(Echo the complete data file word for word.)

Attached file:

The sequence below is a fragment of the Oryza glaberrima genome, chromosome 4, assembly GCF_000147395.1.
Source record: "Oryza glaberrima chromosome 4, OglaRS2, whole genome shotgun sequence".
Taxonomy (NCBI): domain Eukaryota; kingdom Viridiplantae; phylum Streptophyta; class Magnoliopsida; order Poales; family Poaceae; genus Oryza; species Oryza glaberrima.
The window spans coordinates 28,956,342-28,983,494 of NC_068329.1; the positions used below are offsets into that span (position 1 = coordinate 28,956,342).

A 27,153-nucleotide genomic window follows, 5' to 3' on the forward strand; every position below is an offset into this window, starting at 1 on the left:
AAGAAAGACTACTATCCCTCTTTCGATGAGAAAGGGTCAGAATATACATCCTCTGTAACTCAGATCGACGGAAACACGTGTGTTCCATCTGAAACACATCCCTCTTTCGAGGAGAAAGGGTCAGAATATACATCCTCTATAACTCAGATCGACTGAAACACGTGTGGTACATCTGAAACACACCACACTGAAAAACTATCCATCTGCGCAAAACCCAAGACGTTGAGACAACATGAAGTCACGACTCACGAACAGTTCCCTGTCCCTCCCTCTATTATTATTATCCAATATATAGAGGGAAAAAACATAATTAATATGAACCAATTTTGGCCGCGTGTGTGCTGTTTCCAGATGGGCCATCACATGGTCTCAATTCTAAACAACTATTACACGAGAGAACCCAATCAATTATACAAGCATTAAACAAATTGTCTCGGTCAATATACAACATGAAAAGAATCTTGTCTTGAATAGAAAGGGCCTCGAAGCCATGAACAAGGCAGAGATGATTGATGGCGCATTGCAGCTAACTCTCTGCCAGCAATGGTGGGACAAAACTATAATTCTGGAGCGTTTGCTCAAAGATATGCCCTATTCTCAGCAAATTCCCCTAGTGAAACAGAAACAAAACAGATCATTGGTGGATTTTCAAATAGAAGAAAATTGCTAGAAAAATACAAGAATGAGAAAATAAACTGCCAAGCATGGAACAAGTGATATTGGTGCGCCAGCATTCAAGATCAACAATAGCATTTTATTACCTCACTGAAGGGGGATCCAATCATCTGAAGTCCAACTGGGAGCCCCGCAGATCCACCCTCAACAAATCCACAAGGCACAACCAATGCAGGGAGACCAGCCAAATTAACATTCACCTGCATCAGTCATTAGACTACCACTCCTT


The sequence below is a fragment of the Oryza glaberrima genome, chromosome 4, assembly GCF_000147395.1.
Source record: "Oryza glaberrima chromosome 4, OglaRS2, whole genome shotgun sequence".
Taxonomy (NCBI): domain Eukaryota; kingdom Viridiplantae; phylum Streptophyta; class Magnoliopsida; order Poales; family Poaceae; genus Oryza; species Oryza glaberrima.
The window spans coordinates 28,956,342-28,983,494 of NC_068329.1; the positions used below are offsets into that span (position 1 = coordinate 28,956,342).

A 27,153-nucleotide genomic window follows, 5' to 3' on the forward strand; every position below is an offset into this window, starting at 1 on the left:
AAGAAAGACTACTATCCCTCTTTCGATGAGAAAGGGTCAGAATATACATCCTCTGTAACTCAGATCGACGGAAACACGTGTGTTCCATCTGAAACACATCCCTCTTTCGAGGAGAAAGGGTCAGAATATACATCCTCTATAACTCAGATCGACTGAAACACGTGTGGTACATCTGAAACACACCACACTGAAAAACTATCCATCTGCGCAAAACCCAAGACGTTGAGACAACATGAAGTCACGACTCACGAACAGTTCCCTGTCCCTCCCTCTATTATTATTATCCAATATATAGAGGGAAAAAACATAATTAATATGAACCAATTTTGGCCGCGTGTGTGCTGTTTCCAGATGGGCCATCACATGGTCTCAATTCTAAACAACTATTACACGAGAGAACCCAATCAATTATACAAGCATTAAACAAATTGTCTCGGTCAATATACAACATGAAAAGAATCTTGTCTTGAATAGAAAGGGCCTCGAAGCCATGAACAAGGCAGAGATGATTGATGGCGCATTGCAGCTAACTCTCTGCCAGCAATGGTGGGACAAAACTATAATTCTGGAGCGTTTGCTCAAAGATATGCCCTATTCTCAGCAAATTCCCCTAGTGAAACAGAAACAAAACAGATCATTGGTGGATTTTCAAATAGAAGAAAATTGCTAGAAAAATACAAGAATGAGAAAATAAACTGCCAAGCATGGAACAAGTGATATTGGTGCGCCAGCATTCAAGATCAACAATAGCATTTTATTACCTCACTGAAGGGGGATCCAATCATCTGAAGTCCAACTGGGAGCCCCGCAGATCCACCCTCAACAAATCCACAAGGCACAACCAATGCAGGGAGACCAGCCAAATTAACATTCACCTGCATCAGTCATTAGACTACCACTCCTT